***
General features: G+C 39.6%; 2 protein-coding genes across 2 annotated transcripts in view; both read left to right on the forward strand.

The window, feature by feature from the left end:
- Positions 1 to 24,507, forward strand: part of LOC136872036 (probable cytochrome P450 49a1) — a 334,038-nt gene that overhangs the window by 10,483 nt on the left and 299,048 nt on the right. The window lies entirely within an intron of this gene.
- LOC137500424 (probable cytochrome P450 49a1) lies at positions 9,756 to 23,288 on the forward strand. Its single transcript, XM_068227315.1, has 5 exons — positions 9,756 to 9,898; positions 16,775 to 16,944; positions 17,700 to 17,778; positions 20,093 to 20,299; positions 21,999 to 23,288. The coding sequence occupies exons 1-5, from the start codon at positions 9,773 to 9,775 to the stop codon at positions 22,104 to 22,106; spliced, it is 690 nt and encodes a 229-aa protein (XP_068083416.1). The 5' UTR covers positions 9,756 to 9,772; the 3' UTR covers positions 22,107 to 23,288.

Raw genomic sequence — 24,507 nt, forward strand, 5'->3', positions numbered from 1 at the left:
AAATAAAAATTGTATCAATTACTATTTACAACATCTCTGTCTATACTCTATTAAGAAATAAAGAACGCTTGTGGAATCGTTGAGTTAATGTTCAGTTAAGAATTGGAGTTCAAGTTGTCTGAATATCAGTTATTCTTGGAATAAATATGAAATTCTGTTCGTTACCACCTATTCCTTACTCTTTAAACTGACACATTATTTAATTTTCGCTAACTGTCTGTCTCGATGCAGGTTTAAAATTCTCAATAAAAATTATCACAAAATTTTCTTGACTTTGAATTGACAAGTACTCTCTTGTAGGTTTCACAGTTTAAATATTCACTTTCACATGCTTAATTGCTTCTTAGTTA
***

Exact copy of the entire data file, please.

General features: G+C 39.6%; 2 protein-coding genes across 2 annotated transcripts in view; both read left to right on the forward strand.

The window, feature by feature from the left end:
- Positions 1 to 24,507, forward strand: part of LOC136872036 (probable cytochrome P450 49a1) — a 334,038-nt gene that overhangs the window by 10,483 nt on the left and 299,048 nt on the right. The window lies entirely within an intron of this gene.
- LOC137500424 (probable cytochrome P450 49a1) lies at positions 9,756 to 23,288 on the forward strand. Its single transcript, XM_068227315.1, has 5 exons — positions 9,756 to 9,898; positions 16,775 to 16,944; positions 17,700 to 17,778; positions 20,093 to 20,299; positions 21,999 to 23,288. The coding sequence occupies exons 1-5, from the start codon at positions 9,773 to 9,775 to the stop codon at positions 22,104 to 22,106; spliced, it is 690 nt and encodes a 229-aa protein (XP_068083416.1). The 5' UTR covers positions 9,756 to 9,772; the 3' UTR covers positions 22,107 to 23,288.

Raw genomic sequence — 24,507 nt, forward strand, 5'->3', positions numbered from 1 at the left:
AAATAAAAATTGTATCAATTACTATTTACAACATCTCTGTCTATACTCTATTAAGAAATAAAGAACGCTTGTGGAATCGTTGAGTTAATGTTCAGTTAAGAATTGGAGTTCAAGTTGTCTGAATATCAGTTATTCTTGGAATAAATATGAAATTCTGTTCGTTACCACCTATTCCTTACTCTTTAAACTGACACATTATTTAATTTTCGCTAACTGTCTGTCTCGATGCAGGTTTAAAATTCTCAATAAAAATTATCACAAAATTTTCTTGACTTTGAATTGACAAGTACTCTCTTGTAGGTTTCACAGTTTAAATATTCACTTTCACATGCTTAATTGCTTCTTAGTTA